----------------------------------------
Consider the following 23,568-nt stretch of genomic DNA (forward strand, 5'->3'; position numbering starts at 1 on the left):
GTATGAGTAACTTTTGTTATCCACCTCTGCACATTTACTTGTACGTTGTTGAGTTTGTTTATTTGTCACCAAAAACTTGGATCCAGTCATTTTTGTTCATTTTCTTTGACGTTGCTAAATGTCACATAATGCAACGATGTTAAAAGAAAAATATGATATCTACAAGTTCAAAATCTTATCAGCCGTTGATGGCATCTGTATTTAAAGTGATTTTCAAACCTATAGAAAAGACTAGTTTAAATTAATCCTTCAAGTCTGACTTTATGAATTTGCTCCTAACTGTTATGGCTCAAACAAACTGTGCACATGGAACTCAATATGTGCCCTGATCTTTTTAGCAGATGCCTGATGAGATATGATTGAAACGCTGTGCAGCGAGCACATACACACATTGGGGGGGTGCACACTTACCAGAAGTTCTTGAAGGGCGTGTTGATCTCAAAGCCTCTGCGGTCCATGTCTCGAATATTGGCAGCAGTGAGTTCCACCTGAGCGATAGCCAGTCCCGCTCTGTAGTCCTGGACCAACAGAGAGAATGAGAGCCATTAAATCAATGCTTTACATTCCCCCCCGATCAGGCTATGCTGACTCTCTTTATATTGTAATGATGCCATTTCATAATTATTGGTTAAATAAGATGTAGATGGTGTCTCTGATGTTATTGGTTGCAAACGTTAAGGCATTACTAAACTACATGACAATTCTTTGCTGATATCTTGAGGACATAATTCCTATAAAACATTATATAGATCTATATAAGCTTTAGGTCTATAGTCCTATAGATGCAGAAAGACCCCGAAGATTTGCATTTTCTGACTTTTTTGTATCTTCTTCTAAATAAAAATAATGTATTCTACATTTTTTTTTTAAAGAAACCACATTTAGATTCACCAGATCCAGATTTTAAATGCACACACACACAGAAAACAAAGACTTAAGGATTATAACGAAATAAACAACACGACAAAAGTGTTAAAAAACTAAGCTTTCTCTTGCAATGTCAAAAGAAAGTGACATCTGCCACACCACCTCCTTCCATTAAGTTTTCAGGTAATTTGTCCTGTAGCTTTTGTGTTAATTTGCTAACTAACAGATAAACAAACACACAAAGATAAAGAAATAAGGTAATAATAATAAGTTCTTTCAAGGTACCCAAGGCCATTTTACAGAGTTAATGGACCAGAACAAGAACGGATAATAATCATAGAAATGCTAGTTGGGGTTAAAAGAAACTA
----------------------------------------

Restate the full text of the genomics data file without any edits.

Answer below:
Consider the following 23,568-nt stretch of genomic DNA (forward strand, 5'->3'; position numbering starts at 1 on the left):
GTATGAGTAACTTTTGTTATCCACCTCTGCACATTTACTTGTACGTTGTTGAGTTTGTTTATTTGTCACCAAAAACTTGGATCCAGTCATTTTTGTTCATTTTCTTTGACGTTGCTAAATGTCACATAATGCAACGATGTTAAAAGAAAAATATGATATCTACAAGTTCAAAATCTTATCAGCCGTTGATGGCATCTGTATTTAAAGTGATTTTCAAACCTATAGAAAAGACTAGTTTAAATTAATCCTTCAAGTCTGACTTTATGAATTTGCTCCTAACTGTTATGGCTCAAACAAACTGTGCACATGGAACTCAATATGTGCCCTGATCTTTTTAGCAGATGCCTGATGAGATATGATTGAAACGCTGTGCAGCGAGCACATACACACATTGGGGGGGTGCACACTTACCAGAAGTTCTTGAAGGGCGTGTTGATCTCAAAGCCTCTGCGGTCCATGTCTCGAATATTGGCAGCAGTGAGTTCCACCTGAGCGATAGCCAGTCCCGCTCTGTAGTCCTGGACCAACAGAGAGAATGAGAGCCATTAAATCAATGCTTTACATTCCCCCCCGATCAGGCTATGCTGACTCTCTTTATATTGTAATGATGCCATTTCATAATTATTGGTTAAATAAGATGTAGATGGTGTCTCTGATGTTATTGGTTGCAAACGTTAAGGCATTACTAAACTACATGACAATTCTTTGCTGATATCTTGAGGACATAATTCCTATAAAACATTATATAGATCTATATAAGCTTTAGGTCTATAGTCCTATAGATGCAGAAAGACCCCGAAGATTTGCATTTTCTGACTTTTTTGTATCTTCTTCTAAATAAAAATAATGTATTCTACATTTTTTTTTTAAAGAAACCACATTTAGATTCACCAGATCCAGATTTTAAATGCACACACACACAGAAAACAAAGACTTAAGGATTATAACGAAATAAACAACACGACAAAAGTGTTAAAAAACTAAGCTTTCTCTTGCAATGTCAAAAGAAAGTGACATCTGCCACACCACCTCCTTCCATTAAGTTTTCAGGTAATTTGTCCTGTAGCTTTTGTGTTAATTTGCTAACTAACAGATAAACAAACACACAAAGATAAAGAAATAAGGTAATAATAATAAGTTCTTTCAAGGTACCCAAGGCCATTTTACAGAGTTAATGGACCAGAACAAGAACGGATAATAATCATAGAAATGCTAGTTGGGGTTAAAAGAAACTA